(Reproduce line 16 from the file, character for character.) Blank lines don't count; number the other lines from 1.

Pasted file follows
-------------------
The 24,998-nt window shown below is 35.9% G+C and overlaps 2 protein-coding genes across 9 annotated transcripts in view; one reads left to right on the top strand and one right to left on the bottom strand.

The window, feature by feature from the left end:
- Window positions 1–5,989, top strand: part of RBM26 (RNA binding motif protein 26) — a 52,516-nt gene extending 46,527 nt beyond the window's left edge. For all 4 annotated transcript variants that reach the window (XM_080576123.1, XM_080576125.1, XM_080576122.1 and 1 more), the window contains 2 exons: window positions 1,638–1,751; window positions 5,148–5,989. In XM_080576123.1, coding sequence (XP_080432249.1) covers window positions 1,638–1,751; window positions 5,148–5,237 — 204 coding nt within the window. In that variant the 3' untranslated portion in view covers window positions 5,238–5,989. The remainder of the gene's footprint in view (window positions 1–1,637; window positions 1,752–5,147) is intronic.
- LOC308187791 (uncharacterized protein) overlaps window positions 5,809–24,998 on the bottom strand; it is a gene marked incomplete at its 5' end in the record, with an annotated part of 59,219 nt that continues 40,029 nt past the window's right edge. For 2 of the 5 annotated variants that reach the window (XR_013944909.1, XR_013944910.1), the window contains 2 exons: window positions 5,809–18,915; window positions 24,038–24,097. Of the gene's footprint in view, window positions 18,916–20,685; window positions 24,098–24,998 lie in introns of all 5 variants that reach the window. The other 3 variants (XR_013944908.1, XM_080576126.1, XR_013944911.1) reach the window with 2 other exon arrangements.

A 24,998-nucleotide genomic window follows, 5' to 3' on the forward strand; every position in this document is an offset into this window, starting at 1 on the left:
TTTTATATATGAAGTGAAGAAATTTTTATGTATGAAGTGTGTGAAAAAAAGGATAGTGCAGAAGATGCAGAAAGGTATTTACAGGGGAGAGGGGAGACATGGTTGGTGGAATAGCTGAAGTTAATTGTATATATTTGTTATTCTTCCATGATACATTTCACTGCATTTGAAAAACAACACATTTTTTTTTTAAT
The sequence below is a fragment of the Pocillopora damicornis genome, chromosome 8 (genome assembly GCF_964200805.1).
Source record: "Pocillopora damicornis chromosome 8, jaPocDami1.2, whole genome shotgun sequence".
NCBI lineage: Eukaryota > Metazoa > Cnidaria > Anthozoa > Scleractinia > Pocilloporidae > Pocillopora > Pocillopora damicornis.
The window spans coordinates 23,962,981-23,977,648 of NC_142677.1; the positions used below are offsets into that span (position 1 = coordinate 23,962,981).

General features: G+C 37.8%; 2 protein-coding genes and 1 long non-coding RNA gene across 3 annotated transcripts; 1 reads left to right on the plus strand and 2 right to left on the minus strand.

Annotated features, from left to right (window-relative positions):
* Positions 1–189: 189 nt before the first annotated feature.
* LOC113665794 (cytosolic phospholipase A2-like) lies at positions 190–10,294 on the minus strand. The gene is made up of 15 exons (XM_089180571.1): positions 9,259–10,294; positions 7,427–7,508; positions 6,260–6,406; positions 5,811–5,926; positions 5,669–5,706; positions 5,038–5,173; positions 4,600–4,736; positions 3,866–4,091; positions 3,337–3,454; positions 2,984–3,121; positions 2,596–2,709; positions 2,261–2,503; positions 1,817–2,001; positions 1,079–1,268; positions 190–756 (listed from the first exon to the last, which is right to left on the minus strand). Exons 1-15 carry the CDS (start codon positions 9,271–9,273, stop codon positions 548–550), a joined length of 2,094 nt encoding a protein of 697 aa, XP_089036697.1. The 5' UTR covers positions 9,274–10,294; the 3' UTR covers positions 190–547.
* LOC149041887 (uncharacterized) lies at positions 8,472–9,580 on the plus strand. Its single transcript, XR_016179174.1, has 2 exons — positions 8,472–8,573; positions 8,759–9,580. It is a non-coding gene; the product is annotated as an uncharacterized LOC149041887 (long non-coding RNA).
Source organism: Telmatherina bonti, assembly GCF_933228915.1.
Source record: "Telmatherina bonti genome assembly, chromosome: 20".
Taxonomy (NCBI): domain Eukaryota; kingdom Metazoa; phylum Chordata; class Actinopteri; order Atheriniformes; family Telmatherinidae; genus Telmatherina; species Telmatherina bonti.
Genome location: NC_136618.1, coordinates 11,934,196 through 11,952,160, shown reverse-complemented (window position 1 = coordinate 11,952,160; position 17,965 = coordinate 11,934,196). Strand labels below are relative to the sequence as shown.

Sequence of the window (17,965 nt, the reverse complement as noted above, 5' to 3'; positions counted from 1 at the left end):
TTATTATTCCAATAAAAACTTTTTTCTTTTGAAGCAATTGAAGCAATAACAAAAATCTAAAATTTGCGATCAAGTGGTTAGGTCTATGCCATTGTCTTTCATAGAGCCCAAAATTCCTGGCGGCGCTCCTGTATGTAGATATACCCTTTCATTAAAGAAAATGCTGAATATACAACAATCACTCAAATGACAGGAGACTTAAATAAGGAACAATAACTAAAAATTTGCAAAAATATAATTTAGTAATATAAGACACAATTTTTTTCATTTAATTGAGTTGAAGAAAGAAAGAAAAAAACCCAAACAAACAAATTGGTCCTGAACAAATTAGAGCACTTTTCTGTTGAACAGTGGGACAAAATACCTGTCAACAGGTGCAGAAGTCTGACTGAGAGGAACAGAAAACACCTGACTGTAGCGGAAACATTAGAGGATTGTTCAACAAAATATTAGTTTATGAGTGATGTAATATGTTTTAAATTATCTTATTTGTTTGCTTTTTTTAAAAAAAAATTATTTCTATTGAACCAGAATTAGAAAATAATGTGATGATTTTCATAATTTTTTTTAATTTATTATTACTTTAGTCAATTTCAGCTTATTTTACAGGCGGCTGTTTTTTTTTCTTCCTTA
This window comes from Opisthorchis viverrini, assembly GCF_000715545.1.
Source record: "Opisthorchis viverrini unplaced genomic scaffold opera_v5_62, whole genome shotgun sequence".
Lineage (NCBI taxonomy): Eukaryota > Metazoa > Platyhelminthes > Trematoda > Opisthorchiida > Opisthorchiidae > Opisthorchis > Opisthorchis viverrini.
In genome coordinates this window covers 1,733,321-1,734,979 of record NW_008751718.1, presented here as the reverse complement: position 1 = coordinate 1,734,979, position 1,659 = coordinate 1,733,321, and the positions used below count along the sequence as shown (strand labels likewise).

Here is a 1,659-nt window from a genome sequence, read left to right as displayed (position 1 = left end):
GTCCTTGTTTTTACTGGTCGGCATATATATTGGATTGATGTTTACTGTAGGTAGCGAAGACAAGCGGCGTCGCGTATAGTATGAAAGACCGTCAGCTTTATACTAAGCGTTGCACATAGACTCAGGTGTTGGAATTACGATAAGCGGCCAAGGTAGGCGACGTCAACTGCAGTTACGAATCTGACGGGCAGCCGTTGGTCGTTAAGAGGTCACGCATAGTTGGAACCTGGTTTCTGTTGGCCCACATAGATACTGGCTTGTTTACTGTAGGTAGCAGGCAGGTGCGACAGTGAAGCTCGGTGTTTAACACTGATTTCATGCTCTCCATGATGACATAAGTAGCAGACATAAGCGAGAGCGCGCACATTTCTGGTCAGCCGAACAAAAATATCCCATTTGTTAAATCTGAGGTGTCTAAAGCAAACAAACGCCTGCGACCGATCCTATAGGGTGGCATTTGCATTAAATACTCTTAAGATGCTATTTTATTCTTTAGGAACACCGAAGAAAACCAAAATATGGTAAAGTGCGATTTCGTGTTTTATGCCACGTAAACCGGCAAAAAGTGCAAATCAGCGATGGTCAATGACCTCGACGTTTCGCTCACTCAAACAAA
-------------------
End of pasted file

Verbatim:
Source organism: Telmatherina bonti, assembly GCF_933228915.1.